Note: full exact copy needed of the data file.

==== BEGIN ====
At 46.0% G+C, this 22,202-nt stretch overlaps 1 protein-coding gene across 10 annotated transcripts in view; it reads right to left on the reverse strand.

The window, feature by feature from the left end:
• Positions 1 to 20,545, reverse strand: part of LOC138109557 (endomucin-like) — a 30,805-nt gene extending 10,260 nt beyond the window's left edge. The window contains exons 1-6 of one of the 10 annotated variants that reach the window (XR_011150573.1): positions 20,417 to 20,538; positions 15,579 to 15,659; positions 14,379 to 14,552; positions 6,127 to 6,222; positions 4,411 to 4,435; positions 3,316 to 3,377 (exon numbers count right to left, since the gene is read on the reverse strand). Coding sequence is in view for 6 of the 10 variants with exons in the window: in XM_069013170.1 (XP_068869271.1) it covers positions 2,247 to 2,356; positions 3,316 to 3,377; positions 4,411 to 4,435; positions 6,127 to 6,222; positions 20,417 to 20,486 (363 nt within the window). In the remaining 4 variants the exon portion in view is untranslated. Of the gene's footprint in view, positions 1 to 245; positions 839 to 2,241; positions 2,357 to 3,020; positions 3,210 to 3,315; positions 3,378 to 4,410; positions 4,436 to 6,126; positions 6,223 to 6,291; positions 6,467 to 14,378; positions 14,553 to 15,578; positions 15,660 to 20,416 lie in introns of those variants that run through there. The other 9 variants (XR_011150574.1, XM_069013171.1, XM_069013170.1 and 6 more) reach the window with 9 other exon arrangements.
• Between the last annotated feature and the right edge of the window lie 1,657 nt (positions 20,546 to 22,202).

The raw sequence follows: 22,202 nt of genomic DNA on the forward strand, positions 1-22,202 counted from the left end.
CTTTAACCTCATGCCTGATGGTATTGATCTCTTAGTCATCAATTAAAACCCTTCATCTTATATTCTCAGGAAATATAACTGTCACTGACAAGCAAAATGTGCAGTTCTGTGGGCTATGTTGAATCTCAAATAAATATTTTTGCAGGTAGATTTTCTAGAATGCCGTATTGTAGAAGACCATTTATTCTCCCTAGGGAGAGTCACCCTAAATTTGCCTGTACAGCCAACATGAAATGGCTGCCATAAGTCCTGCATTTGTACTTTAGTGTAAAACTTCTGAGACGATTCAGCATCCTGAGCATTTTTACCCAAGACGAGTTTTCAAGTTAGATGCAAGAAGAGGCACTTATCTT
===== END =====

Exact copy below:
At 46.0% G+C, this 22,202-nt stretch overlaps 1 protein-coding gene across 10 annotated transcripts in view; it reads right to left on the reverse strand.

The window, feature by feature from the left end:
• Positions 1 to 20,545, reverse strand: part of LOC138109557 (endomucin-like) — a 30,805-nt gene extending 10,260 nt beyond the window's left edge. The window contains exons 1-6 of one of the 10 annotated variants that reach the window (XR_011150573.1): positions 20,417 to 20,538; positions 15,579 to 15,659; positions 14,379 to 14,552; positions 6,127 to 6,222; positions 4,411 to 4,435; positions 3,316 to 3,377 (exon numbers count right to left, since the gene is read on the reverse strand). Coding sequence is in view for 6 of the 10 variants with exons in the window: in XM_069013170.1 (XP_068869271.1) it covers positions 2,247 to 2,356; positions 3,316 to 3,377; positions 4,411 to 4,435; positions 6,127 to 6,222; positions 20,417 to 20,486 (363 nt within the window). In the remaining 4 variants the exon portion in view is untranslated. Of the gene's footprint in view, positions 1 to 245; positions 839 to 2,241; positions 2,357 to 3,020; positions 3,210 to 3,315; positions 3,378 to 4,410; positions 4,436 to 6,126; positions 6,223 to 6,291; positions 6,467 to 14,378; positions 14,553 to 15,578; positions 15,660 to 20,416 lie in introns of those variants that run through there. The other 9 variants (XR_011150574.1, XM_069013171.1, XM_069013170.1 and 6 more) reach the window with 9 other exon arrangements.
• Between the last annotated feature and the right edge of the window lie 1,657 nt (positions 20,546 to 22,202).

The raw sequence follows: 22,202 nt of genomic DNA on the forward strand, positions 1-22,202 counted from the left end.
CTTTAACCTCATGCCTGATGGTATTGATCTCTTAGTCATCAATTAAAACCCTTCATCTTATATTCTCAGGAAATATAACTGTCACTGACAAGCAAAATGTGCAGTTCTGTGGGCTATGTTGAATCTCAAATAAATATTTTTGCAGGTAGATTTTCTAGAATGCCGTATTGTAGAAGACCATTTATTCTCCCTAGGGAGAGTCACCCTAAATTTGCCTGTACAGCCAACATGAAATGGCTGCCATAAGTCCTGCATTTGTACTTTAGTGTAAAACTTCTGAGACGATTCAGCATCCTGAGCATTTTTACCCAAGACGAGTTTTCAAGTTAGATGCAAGAAGAGGCACTTATCTT